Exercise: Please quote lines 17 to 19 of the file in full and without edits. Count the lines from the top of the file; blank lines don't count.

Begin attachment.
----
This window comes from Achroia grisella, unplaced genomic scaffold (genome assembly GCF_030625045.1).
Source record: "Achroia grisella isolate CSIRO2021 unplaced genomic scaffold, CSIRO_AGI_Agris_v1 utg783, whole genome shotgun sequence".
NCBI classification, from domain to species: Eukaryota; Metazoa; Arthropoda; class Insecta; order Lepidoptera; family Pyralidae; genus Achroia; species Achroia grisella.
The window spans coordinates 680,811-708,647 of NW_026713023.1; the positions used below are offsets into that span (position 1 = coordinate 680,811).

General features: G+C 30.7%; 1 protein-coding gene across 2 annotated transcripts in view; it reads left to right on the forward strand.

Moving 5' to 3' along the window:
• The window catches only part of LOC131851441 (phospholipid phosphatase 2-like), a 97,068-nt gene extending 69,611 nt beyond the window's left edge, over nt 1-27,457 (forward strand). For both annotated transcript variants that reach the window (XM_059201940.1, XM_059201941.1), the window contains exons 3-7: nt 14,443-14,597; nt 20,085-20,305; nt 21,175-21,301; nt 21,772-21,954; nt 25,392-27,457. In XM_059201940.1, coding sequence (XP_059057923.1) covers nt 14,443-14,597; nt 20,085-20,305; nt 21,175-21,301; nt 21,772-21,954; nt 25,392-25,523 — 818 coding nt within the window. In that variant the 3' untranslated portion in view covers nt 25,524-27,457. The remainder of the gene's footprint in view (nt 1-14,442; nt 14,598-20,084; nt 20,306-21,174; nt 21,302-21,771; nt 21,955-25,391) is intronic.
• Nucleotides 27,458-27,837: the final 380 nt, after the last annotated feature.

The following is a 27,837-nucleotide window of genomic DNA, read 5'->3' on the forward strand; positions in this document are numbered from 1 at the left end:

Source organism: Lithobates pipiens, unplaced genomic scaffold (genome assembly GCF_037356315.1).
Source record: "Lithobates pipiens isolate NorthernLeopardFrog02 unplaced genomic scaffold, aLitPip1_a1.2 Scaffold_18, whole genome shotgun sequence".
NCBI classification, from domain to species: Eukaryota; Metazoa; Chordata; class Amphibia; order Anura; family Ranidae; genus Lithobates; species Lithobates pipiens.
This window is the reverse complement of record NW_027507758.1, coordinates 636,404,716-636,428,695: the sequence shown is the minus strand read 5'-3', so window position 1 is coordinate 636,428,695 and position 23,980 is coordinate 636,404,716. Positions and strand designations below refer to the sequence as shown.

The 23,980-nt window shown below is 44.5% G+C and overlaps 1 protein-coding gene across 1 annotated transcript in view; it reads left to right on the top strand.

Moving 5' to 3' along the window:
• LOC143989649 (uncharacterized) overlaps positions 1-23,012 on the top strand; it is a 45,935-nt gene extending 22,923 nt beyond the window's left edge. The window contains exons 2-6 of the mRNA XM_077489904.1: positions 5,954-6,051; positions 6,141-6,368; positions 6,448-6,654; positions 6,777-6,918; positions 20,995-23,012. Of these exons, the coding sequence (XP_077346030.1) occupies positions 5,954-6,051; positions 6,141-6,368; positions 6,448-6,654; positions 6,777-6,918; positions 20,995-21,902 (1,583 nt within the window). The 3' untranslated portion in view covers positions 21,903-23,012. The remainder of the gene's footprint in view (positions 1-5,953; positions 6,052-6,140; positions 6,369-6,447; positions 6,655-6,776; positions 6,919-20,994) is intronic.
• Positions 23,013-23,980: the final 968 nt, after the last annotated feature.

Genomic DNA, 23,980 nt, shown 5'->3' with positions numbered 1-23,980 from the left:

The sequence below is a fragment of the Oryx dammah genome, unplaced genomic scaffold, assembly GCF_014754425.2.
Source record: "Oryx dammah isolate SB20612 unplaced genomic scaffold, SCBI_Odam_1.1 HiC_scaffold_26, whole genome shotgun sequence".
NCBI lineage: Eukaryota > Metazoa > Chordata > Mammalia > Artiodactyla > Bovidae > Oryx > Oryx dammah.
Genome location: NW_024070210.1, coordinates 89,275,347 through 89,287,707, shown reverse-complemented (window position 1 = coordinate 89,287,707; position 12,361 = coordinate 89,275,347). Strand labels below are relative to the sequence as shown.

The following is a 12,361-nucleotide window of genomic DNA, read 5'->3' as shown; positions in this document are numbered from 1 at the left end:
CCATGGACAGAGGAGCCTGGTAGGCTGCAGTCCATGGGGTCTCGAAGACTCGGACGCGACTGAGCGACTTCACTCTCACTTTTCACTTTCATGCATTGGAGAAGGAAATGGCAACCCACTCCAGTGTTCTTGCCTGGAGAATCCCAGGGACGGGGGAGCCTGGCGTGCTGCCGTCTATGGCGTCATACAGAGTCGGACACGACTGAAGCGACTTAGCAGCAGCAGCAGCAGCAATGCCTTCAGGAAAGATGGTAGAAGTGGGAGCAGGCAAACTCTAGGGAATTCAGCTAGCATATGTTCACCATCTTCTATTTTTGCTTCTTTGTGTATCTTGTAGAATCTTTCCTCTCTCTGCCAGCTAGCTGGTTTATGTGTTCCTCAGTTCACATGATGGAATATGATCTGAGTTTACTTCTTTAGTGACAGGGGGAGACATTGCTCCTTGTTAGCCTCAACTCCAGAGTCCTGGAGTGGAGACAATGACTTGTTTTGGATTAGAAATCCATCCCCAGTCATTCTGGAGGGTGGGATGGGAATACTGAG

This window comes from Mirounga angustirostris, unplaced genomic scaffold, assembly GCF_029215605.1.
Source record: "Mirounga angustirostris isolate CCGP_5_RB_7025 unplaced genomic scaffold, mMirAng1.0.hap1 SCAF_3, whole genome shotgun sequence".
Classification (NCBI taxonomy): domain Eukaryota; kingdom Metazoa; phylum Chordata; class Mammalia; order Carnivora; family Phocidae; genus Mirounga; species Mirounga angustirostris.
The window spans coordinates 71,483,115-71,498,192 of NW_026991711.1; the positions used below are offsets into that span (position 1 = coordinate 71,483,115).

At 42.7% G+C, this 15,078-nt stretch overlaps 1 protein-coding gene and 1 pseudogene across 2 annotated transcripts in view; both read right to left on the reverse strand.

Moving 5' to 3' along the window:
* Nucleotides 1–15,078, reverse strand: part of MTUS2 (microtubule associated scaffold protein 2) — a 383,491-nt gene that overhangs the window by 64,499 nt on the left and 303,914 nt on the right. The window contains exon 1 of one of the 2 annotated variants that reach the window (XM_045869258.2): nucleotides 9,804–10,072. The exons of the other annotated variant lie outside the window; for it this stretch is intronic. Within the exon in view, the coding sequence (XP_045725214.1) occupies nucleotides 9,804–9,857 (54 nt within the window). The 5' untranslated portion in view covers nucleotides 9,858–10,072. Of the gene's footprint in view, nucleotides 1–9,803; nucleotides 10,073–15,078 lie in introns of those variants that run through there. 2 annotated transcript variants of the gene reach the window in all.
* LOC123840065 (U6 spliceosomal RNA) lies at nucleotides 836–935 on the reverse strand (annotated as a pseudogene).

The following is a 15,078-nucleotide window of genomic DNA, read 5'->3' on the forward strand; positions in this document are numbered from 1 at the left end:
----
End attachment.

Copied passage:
• Positions 23,013-23,980: the final 968 nt, after the last annotated feature.

Genomic DNA, 23,980 nt, shown 5'->3' with positions numbered 1-23,980 from the left:

The sequence below is a fragment of the Oryx dammah genome, unplaced genomic scaffold, assembly GCF_014754425.2.